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What Is a Sommelier?
A sommelier is a restaurant wine steward. They will know what wines the restaurant has both on and off the wine list and can help you find the right wine for your occasion. Many sommeliers are accredited through professional organizations like the Court of Master Sommeliers or the Wine and Spirit Education Trust.
How to Talk to a Sommelier
When dining out, endeavor to connect with and learn from your sommelier—they can help you in a variety of ways. Here are tips for getting to know your sommelier.
- Use their expertise. Sommeliers know the wine list front to back, and their expertise will always be additive, even to the most well-educated patrons.
- Be clear about your budget. Ask for a few suggestions in your price range based on a description of what style of wine you want, like “a full-bodied red from Italy with some oak between $70 and $90,” or “an aromatic white with lower acidity, for under $50.”
- Let them know if something is wrong with your wine. You should always have a conversation with your sommelier if you think the wine doesn’t taste right to you. It’s important to understand that most of these problems are only relevant to the particular bottle you have open. A different bottle of the same wine may well be excellent, and the sommelier will be the person best-suited to making that determination.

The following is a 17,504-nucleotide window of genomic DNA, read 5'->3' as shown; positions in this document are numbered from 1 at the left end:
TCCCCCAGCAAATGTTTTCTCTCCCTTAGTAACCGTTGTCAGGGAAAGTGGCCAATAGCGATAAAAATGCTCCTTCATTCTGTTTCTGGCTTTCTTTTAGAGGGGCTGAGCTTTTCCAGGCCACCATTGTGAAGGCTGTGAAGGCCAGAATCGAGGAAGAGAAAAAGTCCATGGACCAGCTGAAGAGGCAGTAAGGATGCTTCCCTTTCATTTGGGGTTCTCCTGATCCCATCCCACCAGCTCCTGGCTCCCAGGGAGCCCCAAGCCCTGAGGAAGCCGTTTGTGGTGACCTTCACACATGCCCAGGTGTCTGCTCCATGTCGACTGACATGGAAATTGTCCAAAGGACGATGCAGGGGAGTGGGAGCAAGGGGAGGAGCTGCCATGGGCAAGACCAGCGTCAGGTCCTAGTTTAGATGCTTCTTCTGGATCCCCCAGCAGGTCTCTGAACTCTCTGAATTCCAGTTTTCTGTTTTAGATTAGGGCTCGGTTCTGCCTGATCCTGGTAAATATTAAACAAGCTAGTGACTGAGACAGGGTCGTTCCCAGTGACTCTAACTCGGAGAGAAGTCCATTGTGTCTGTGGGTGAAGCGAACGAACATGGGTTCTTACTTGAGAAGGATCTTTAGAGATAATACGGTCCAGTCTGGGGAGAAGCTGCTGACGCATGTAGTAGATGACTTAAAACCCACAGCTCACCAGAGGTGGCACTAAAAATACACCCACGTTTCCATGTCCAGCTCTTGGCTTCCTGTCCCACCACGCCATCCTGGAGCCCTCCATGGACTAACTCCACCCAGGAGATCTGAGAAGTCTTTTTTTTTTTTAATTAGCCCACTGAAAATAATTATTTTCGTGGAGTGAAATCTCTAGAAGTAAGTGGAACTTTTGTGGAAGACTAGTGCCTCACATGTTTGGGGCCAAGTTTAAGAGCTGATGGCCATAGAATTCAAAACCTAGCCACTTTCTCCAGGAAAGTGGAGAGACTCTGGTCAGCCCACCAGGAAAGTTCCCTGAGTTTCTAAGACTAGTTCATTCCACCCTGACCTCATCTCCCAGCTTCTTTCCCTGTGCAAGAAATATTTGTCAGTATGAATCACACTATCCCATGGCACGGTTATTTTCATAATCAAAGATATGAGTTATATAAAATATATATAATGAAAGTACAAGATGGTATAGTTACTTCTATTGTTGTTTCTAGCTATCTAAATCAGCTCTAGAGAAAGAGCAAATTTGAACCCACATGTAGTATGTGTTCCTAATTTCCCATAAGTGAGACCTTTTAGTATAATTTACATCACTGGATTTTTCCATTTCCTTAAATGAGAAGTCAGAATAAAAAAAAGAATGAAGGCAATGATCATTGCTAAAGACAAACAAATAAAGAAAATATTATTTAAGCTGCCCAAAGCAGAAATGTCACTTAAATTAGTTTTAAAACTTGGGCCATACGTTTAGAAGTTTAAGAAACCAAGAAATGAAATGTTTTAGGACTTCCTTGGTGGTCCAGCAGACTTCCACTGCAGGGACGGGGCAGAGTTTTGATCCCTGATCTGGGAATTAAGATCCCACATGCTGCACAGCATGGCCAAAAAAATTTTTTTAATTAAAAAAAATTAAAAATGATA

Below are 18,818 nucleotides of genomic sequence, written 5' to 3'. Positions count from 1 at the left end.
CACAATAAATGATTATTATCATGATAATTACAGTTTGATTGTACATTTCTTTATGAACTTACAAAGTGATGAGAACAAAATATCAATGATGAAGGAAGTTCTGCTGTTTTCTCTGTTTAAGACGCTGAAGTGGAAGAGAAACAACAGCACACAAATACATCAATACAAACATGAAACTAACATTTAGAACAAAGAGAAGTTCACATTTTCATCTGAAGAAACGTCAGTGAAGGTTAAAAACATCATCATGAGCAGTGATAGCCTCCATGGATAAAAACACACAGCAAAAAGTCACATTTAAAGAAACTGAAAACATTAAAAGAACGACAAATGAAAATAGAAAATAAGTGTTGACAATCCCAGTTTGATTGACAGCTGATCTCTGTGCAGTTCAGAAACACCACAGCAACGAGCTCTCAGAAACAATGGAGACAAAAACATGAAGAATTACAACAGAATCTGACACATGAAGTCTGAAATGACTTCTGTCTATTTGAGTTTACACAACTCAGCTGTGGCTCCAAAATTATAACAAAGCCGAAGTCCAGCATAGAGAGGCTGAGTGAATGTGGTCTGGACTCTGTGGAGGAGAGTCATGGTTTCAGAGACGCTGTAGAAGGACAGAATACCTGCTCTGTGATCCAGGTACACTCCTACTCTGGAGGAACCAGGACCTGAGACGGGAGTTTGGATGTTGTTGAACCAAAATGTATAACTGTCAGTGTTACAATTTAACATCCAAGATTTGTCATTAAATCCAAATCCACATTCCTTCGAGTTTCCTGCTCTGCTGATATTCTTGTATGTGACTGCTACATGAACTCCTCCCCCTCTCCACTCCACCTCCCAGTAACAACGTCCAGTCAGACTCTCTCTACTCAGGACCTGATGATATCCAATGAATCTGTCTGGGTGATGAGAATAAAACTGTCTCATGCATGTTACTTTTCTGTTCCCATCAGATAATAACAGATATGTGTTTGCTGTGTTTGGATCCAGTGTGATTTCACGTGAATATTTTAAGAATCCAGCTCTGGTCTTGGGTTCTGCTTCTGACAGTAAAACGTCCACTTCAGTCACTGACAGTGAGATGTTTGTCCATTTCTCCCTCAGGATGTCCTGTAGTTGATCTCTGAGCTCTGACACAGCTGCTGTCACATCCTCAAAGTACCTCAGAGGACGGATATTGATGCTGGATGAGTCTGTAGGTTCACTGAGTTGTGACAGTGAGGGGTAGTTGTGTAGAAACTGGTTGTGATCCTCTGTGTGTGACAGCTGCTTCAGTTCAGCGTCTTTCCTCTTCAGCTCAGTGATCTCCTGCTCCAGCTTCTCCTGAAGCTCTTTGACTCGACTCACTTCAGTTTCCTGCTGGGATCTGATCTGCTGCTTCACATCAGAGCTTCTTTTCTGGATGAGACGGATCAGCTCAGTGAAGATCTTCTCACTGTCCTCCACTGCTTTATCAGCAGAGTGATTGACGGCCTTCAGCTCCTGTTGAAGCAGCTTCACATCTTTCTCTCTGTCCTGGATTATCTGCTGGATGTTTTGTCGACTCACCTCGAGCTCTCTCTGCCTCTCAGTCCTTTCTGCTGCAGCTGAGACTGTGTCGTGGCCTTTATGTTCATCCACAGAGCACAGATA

- Practice good etiquette. It’s polite to order a bottle off the restaurant’s list as well for every bottle you bring in of your own, and to offer a taste of your wine to your sommelier. Don’t forget to tip for the wine service whether you brought the bottle or not.
How to Become a Sommelier
While there are no government-mandated regulations or requirements for using the title “sommelier,” you’ll need credentials to be hired as one. Some of the top accrediting institutions for sommeliers around the world include:
- Associazione Italiana Sommelier (AIS), in Italy
- Wine & Spirit Education Trust (WSET), in Britain
- The Court of Master Sommeliers (CMS), in the United Kingdom
- North American Sommelier Association (NASA), in Canada and the United States
What Is the Difference Between a Sommelier and a Master Sommelier?
Just as there are different levels of higher education (bachelors, masters, doctorate), there are different levels of sommelier certification. The Court of Master Sommeliers, arguably the top organization in the wine industry, has four levels of accreditation:
Many sommeliers reach the certified or advanced level, but there are few Master sommeliers, because reaching that level is so demanding. A Master Sommelier is the highest achievable level for wine professionals.
How to Become a Master Sommelier
The three-year master sommelier examination for the Court of Master Sommelier is famously demanding. The pass rate is less than 10%. That explains why since 1969, there have been less than 300 people who have attained master sommeliers status across the world.
There are three parts to the master sommelier exam:
- The blind tasting portion, in which you must identify key characteristics of six wines—grapes, region of origin and vintage year—in 25-minutes.
- An oral exam involving discussion of wine theory for 25 minutes with two masters.
- A service portion, in which instructors might act as difficult customers to test the applicant’s customer service skills.
Candidates must memorize the intricacies of every one of the 10,000 wine grape varietals in the world in order to receive the master sommelier diploma and become a certified sommelier.